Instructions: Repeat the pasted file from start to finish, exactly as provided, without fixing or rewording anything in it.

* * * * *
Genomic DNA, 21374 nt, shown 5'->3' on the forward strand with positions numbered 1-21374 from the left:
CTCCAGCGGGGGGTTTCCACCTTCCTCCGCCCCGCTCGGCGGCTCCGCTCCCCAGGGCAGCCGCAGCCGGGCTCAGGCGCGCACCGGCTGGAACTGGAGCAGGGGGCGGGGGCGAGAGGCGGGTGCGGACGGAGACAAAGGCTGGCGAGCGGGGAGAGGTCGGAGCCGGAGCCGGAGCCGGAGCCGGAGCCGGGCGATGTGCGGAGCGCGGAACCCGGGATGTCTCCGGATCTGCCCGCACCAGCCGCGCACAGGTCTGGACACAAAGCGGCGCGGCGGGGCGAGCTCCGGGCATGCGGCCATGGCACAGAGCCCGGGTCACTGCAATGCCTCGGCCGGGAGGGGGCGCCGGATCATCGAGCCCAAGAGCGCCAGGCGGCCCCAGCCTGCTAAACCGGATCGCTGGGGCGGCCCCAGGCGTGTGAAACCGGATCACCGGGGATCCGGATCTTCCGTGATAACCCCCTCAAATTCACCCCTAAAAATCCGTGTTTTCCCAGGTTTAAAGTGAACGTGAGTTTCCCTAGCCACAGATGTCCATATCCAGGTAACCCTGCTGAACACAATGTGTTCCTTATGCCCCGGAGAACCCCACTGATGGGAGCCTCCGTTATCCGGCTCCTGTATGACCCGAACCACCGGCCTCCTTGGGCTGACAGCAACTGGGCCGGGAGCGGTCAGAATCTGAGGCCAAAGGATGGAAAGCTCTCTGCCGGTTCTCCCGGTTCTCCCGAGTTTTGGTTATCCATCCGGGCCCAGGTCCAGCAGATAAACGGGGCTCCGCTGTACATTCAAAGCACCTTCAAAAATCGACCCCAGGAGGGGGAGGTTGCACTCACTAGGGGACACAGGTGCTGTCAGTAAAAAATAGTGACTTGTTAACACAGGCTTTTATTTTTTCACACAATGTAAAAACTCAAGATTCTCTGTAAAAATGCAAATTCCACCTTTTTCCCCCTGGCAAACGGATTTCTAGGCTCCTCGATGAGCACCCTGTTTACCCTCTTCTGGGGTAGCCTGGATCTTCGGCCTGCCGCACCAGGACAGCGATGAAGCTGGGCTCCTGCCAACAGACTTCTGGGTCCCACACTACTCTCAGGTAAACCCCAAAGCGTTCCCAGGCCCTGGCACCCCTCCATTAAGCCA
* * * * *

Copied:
Genomic DNA, 21374 nt, shown 5'->3' on the forward strand with positions numbered 1-21374 from the left:
CTCCAGCGGGGGGTTTCCACCTTCCTCCGCCCCGCTCGGCGGCTCCGCTCCCCAGGGCAGCCGCAGCCGGGCTCAGGCGCGCACCGGCTGGAACTGGAGCAGGGGGCGGGGGCGAGAGGCGGGTGCGGACGGAGACAAAGGCTGGCGAGCGGGGAGAGGTCGGAGCCGGAGCCGGAGCCGGAGCCGGAGCCGGGCGATGTGCGGAGCGCGGAACCCGGGATGTCTCCGGATCTGCCCGCACCAGCCGCGCACAGGTCTGGACACAAAGCGGCGCGGCGGGGCGAGCTCCGGGCATGCGGCCATGGCACAGAGCCCGGGTCACTGCAATGCCTCGGCCGGGAGGGGGCGCCGGATCATCGAGCCCAAGAGCGCCAGGCGGCCCCAGCCTGCTAAACCGGATCGCTGGGGCGGCCCCAGGCGTGTGAAACCGGATCACCGGGGATCCGGATCTTCCGTGATAACCCCCTCAAATTCACCCCTAAAAATCCGTGTTTTCCCAGGTTTAAAGTGAACGTGAGTTTCCCTAGCCACAGATGTCCATATCCAGGTAACCCTGCTGAACACAATGTGTTCCTTATGCCCCGGAGAACCCCACTGATGGGAGCCTCCGTTATCCGGCTCCTGTATGACCCGAACCACCGGCCTCCTTGGGCTGACAGCAACTGGGCCGGGAGCGGTCAGAATCTGAGGCCAAAGGATGGAAAGCTCTCTGCCGGTTCTCCCGGTTCTCCCGAGTTTTGGTTATCCATCCGGGCCCAGGTCCAGCAGATAAACGGGGCTCCGCTGTACATTCAAAGCACCTTCAAAAATCGACCCCAGGAGGGGGAGGTTGCACTCACTAGGGGACACAGGTGCTGTCAGTAAAAAATAGTGACTTGTTAACACAGGCTTTTATTTTTTCACACAATGTAAAAACTCAAGATTCTCTGTAAAAATGCAAATTCCACCTTTTTCCCCCTGGCAAACGGATTTCTAGGCTCCTCGATGAGCACCCTGTTTACCCTCTTCTGGGGTAGCCTGGATCTTCGGCCTGCCGCACCAGGACAGCGATGAAGCTGGGCTCCTGCCAACAGACTTCTGGGTCCCACACTACTCTCAGGTAAACCCCAAAGCGTTCCCAGGCCCTGGCACCCCTCCATTAAGCCA